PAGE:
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Millions fought for their lives in the Holocaust of WWII, millions died, and some survived, Gerda Weissmann Klein, a survivor, gives to the world a moving and inspiring story that will forever be in the hearts of her englightened readers.
Gerda Weissmann Klein recounts the darkest, most evil parts of humanity, while at the same time, never loses hope in humankind. Being born a Jew, the escape from the terrifying holocaust and Nazi camps was nearly inevitable for the Jews in Poland. Gerda grew up in Poland and WWII had struck Europe when she was fifteen. From the time her home was invaded, to the next six years of her life, Gerda would face numerous death camps and murderous death marches, yet she fights through it all with courage and hope. In the novel, Gerda recounts many stories and struggles she had faced during the times she was in the camps and on the death march. She was striped of her family and ultimately striped from life she had once known. This book is a fast reader! Page after page is filled with horrifying images of the barbaric cruelty of the Nazis, and the power in hope possessed by Gerda and her friend IIse. Gerda believes in her suffering -she believes that there is a greater purpose behind all the pain and struggles. She believes there is good in everything: in humankind. Throughout her memoir she recalls the intolerable evil of humanity and also the compassion that every human has the ability to possess, pointing out that all people have the choice to act humanely or act in cruelty. Gerda maintains the mood of fear of what is next with, also, an underlying optimism. This book is thought provoking and emotional; questioning human goodness and a comfort of hope. This book is a tough one to put down. The power in this book makes Gerda's story a moving memoir, reminding the readers of the terrors human kind can create. Despite the struggle and difficult, risky choices, Gerda survived her nightmare and lived to tell her remarkable story. Her telling this story is one of the many goods that have come out of her unimaginable experience. There are many books written by Holocaust survivors and about victims, and every story is different and touching in its own way, but Gerda's book is one of the forerunners for best holocaust stories because it has raw emotion and intricate themes. There is no doubt this book is a classic reminder of what hope and optimism can make one achieve.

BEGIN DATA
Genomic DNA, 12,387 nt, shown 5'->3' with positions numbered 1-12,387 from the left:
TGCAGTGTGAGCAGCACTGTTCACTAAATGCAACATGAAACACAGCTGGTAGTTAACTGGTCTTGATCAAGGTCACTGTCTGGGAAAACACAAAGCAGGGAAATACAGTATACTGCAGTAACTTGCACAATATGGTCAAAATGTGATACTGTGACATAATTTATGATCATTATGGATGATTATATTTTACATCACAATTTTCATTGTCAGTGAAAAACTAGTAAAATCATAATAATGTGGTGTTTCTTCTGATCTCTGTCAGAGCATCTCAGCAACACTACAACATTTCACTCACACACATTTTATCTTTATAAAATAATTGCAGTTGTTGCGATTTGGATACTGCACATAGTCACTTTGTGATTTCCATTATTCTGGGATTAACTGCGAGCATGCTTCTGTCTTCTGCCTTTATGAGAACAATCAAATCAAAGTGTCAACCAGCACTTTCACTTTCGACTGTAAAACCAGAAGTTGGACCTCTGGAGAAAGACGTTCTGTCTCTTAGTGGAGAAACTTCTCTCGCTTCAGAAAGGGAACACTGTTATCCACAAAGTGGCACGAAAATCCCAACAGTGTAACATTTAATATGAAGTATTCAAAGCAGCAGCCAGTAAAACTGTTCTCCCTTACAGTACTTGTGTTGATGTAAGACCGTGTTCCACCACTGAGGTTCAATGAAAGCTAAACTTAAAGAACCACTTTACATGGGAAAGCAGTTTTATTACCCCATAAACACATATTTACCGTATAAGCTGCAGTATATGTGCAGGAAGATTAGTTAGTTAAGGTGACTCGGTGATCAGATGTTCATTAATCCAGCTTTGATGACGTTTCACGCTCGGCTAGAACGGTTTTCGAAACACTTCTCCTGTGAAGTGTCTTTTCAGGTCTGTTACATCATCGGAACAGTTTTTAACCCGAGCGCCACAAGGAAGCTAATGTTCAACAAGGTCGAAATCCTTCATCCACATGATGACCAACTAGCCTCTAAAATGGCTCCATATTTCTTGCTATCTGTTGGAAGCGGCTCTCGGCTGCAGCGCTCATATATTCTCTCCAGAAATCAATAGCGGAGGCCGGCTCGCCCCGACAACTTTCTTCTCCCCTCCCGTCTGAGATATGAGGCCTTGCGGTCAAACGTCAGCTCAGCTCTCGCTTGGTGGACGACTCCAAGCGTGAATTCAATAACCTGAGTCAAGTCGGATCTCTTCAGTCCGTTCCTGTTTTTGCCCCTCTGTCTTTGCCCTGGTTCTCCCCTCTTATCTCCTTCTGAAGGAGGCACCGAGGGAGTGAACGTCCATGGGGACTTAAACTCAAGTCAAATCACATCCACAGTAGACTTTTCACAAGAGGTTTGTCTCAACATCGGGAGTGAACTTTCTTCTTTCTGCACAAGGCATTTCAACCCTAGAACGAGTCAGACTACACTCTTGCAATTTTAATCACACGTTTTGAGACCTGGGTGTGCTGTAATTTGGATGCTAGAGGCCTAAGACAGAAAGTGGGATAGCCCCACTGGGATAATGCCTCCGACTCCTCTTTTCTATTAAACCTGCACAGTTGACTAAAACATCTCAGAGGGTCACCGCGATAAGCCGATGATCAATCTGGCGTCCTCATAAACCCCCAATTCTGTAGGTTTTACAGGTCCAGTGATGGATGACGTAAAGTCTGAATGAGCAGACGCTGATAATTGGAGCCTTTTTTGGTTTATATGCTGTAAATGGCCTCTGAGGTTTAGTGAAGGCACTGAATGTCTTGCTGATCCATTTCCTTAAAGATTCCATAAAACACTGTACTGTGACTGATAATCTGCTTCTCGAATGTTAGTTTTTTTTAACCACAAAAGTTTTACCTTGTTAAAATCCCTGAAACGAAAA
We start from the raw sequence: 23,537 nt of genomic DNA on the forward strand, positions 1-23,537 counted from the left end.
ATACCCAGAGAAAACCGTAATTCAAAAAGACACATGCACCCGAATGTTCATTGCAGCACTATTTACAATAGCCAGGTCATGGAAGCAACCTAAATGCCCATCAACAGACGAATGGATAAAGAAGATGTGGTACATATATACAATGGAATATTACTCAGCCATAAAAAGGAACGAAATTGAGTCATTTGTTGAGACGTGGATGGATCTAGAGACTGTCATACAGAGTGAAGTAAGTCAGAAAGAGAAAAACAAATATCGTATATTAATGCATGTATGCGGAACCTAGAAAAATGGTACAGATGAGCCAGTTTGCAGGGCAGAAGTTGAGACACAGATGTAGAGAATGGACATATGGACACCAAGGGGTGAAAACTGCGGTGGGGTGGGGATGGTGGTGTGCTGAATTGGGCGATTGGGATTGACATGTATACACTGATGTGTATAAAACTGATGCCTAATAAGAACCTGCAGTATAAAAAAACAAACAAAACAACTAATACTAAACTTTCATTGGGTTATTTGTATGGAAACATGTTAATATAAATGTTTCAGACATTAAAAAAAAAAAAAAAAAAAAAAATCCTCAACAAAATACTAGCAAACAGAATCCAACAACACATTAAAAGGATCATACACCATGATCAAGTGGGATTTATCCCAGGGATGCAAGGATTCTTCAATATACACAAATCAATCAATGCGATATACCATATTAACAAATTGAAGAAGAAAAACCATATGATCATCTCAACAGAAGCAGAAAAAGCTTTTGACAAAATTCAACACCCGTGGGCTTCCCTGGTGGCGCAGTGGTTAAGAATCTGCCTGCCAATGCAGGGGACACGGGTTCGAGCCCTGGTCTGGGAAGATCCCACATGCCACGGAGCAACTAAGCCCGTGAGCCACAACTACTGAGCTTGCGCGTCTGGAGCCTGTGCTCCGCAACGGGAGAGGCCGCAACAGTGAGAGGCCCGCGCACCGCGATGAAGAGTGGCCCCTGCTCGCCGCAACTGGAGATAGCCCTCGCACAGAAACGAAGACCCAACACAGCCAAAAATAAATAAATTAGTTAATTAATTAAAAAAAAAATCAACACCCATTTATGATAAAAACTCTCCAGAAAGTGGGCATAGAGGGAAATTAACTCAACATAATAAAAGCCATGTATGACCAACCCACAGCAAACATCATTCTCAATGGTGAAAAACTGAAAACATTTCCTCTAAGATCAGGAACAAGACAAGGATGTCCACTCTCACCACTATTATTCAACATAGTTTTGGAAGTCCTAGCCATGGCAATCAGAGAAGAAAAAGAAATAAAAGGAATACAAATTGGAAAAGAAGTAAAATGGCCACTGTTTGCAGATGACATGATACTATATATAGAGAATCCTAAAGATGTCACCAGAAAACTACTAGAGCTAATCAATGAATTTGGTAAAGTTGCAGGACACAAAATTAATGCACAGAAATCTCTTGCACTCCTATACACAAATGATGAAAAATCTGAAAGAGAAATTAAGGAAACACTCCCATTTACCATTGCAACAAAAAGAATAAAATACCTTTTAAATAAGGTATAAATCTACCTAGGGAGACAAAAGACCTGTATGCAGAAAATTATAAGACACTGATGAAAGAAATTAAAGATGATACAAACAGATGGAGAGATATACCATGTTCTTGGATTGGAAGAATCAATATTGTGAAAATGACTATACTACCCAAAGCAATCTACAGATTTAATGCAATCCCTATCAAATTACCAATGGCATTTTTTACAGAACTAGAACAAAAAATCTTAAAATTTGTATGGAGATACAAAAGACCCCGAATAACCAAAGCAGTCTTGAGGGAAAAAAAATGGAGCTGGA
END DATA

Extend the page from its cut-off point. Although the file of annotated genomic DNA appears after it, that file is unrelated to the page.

Ripped away from everything she has ever known, Gerda struggled by being taken away from her family and home and forced to work in Jewish slave camps for years. She had to reach deep inside herself to muster her hope and courage and fought everyday to survive. Waiting for the liberation day, Weissmann talks about the unbelievable triumphs she overcame while being a hostage of the German army.
The invasion of Poland will be one day some people will never forget. One person such as Gerda Weissmann. In the novel All But My Life by Gerda Weismann, a carefree child born in Poland grows into a teenager, separated from her family searching for answers as she transfers from work camp to work camp, growing up without a home and not a single familiar face.